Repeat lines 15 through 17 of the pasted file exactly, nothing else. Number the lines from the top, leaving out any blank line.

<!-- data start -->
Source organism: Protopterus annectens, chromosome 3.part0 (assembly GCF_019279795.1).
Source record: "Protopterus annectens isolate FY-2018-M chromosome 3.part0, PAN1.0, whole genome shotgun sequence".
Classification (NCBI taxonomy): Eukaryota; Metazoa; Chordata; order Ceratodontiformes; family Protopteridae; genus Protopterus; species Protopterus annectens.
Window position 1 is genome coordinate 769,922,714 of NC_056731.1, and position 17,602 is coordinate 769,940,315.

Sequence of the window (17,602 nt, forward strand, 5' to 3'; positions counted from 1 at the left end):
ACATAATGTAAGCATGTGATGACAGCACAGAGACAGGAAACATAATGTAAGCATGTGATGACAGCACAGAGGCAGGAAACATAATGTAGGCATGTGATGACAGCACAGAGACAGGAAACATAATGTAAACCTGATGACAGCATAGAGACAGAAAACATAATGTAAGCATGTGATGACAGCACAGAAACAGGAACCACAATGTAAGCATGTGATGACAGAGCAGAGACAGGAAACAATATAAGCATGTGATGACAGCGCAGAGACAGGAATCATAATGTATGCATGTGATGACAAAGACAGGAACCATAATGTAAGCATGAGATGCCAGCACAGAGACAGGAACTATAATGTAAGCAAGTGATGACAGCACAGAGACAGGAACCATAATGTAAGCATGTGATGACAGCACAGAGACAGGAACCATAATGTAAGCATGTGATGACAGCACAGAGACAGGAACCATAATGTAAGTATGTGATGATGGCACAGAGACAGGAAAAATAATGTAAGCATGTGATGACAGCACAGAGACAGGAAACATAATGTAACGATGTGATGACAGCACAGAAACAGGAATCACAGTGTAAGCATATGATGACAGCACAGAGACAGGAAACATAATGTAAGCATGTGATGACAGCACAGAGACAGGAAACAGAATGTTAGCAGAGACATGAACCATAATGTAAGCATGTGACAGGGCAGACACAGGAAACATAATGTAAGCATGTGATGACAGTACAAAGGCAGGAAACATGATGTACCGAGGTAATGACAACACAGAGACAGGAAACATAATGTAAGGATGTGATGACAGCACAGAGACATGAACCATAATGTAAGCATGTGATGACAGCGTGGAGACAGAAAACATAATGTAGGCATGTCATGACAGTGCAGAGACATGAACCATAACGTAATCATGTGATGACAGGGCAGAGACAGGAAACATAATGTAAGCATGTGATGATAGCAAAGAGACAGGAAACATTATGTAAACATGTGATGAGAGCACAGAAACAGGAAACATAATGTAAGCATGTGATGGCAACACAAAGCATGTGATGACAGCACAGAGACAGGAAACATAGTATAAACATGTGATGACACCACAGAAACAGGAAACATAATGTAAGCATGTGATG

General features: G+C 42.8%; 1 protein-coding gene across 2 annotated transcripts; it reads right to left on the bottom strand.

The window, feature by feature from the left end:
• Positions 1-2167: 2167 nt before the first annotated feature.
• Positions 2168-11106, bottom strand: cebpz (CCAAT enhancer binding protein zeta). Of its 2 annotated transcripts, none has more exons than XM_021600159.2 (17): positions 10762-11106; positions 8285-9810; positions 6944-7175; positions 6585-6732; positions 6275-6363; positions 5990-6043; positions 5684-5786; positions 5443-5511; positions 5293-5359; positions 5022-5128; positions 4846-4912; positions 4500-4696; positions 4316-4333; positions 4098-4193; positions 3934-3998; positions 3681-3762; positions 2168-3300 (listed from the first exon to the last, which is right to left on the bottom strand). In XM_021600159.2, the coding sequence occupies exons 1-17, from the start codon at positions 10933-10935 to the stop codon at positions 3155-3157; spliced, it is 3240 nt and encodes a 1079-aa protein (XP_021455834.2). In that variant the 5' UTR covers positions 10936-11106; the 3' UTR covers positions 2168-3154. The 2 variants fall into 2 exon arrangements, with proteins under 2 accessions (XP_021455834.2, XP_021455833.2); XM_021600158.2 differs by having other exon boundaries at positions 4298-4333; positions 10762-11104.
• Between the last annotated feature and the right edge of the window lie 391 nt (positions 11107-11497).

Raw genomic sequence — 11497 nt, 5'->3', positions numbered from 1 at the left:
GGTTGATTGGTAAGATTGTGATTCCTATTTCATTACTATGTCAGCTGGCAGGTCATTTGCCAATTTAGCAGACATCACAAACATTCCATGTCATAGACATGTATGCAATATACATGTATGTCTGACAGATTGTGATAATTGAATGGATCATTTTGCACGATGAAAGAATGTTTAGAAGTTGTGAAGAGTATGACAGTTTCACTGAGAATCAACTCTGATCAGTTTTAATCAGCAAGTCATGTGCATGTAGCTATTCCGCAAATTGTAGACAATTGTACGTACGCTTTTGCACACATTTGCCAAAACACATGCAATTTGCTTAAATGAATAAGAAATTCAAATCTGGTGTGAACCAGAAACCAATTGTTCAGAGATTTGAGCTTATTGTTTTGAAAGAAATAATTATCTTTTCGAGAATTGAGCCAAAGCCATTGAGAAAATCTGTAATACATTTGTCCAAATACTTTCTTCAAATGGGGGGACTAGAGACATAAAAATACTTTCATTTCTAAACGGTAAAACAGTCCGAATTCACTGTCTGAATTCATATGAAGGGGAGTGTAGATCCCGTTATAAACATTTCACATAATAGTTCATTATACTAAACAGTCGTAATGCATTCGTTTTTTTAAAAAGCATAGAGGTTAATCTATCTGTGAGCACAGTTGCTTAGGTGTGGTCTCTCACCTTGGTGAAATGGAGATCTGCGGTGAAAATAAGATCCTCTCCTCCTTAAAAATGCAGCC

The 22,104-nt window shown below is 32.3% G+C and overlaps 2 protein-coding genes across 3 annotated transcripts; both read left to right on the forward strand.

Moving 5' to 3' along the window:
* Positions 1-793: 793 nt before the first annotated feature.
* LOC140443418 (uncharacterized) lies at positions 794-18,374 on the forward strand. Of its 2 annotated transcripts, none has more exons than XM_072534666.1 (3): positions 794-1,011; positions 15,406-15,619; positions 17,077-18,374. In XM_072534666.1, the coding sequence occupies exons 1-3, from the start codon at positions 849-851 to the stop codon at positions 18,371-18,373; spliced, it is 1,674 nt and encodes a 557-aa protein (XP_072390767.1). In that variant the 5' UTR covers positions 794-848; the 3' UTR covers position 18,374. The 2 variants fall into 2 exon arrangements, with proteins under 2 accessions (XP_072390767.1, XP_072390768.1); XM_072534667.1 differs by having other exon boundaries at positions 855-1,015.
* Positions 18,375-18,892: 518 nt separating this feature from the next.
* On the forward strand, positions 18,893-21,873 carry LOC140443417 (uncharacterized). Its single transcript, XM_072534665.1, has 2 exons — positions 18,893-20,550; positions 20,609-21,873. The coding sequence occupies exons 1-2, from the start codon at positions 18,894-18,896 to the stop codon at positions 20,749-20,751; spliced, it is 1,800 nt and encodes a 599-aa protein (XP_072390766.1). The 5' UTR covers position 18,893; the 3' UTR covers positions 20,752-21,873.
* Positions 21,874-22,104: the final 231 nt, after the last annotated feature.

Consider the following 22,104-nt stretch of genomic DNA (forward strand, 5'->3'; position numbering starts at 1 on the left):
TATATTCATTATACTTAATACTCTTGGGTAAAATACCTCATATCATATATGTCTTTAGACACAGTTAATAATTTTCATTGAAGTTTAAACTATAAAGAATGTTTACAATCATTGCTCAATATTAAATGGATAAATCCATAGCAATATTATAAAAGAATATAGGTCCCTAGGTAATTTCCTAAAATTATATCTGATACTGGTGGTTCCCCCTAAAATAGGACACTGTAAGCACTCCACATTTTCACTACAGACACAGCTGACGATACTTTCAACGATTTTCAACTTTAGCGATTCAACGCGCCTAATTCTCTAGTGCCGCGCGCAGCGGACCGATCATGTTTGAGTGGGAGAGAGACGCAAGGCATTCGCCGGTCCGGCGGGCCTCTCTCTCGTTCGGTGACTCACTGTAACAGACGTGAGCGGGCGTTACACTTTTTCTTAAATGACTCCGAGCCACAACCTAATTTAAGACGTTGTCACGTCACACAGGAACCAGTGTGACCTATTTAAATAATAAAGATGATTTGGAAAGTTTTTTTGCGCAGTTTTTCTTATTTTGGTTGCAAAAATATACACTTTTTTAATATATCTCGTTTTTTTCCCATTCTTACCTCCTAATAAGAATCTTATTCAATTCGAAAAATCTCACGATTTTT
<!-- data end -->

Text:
Moving 5' to 3' along the window:
* Positions 1-793: 793 nt before the first annotated feature.
* LOC140443418 (uncharacterized) lies at positions 794-18,374 on the forward strand. Of its 2 annotated transcripts, none has more exons than XM_072534666.1 (3): positions 794-1,011; positions 15,406-15,619; positions 17,077-18,374. In XM_072534666.1, the coding sequence occupies exons 1-3, from the start codon at positions 849-851 to the stop codon at positions 18,371-18,373; spliced, it is 1,674 nt and encodes a 557-aa protein (XP_072390767.1). In that variant the 5' UTR covers positions 794-848; the 3' UTR covers position 18,374. The 2 variants fall into 2 exon arrangements, with proteins under 2 accessions (XP_072390767.1, XP_072390768.1); XM_072534667.1 differs by having other exon boundaries at positions 855-1,015.